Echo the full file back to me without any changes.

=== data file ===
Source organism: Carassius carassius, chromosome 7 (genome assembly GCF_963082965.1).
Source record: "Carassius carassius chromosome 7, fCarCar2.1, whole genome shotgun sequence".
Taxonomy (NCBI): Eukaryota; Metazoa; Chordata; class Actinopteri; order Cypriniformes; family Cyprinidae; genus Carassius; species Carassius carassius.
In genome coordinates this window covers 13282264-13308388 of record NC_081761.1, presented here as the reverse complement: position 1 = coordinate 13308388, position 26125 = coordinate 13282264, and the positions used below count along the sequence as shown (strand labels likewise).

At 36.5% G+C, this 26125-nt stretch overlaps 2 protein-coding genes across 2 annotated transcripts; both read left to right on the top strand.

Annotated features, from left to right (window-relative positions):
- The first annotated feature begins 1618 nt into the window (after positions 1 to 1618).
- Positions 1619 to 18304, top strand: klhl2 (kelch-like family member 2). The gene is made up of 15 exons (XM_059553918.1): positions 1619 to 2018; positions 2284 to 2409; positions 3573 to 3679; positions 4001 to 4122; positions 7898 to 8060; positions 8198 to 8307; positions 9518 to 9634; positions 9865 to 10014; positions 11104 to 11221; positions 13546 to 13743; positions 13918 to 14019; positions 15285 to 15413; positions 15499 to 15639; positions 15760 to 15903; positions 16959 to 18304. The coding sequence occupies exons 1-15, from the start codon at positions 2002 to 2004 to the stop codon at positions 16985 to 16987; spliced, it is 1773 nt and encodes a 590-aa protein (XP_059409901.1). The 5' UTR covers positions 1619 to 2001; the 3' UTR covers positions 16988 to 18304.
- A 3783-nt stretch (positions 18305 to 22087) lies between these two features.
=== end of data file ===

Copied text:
Source organism: Carassius carassius, chromosome 7 (genome assembly GCF_963082965.1).
Source record: "Carassius carassius chromosome 7, fCarCar2.1, whole genome shotgun sequence".
Taxonomy (NCBI): Eukaryota; Metazoa; Chordata; class Actinopteri; order Cypriniformes; family Cyprinidae; genus Carassius; species Carassius carassius.
In genome coordinates this window covers 13282264-13308388 of record NC_081761.1, presented here as the reverse complement: position 1 = coordinate 13308388, position 26125 = coordinate 13282264, and the positions used below count along the sequence as shown (strand labels likewise).

At 36.5% G+C, this 26125-nt stretch overlaps 2 protein-coding genes across 2 annotated transcripts; both read left to right on the top strand.

Annotated features, from left to right (window-relative positions):
- The first annotated feature begins 1618 nt into the window (after positions 1 to 1618).
- Positions 1619 to 18304, top strand: klhl2 (kelch-like family member 2). The gene is made up of 15 exons (XM_059553918.1): positions 1619 to 2018; positions 2284 to 2409; positions 3573 to 3679; positions 4001 to 4122; positions 7898 to 8060; positions 8198 to 8307; positions 9518 to 9634; positions 9865 to 10014; positions 11104 to 11221; positions 13546 to 13743; positions 13918 to 14019; positions 15285 to 15413; positions 15499 to 15639; positions 15760 to 15903; positions 16959 to 18304. The coding sequence occupies exons 1-15, from the start codon at positions 2002 to 2004 to the stop codon at positions 16985 to 16987; spliced, it is 1773 nt and encodes a 590-aa protein (XP_059409901.1). The 5' UTR covers positions 1619 to 2001; the 3' UTR covers positions 16988 to 18304.
- A 3783-nt stretch (positions 18305 to 22087) lies between these two features.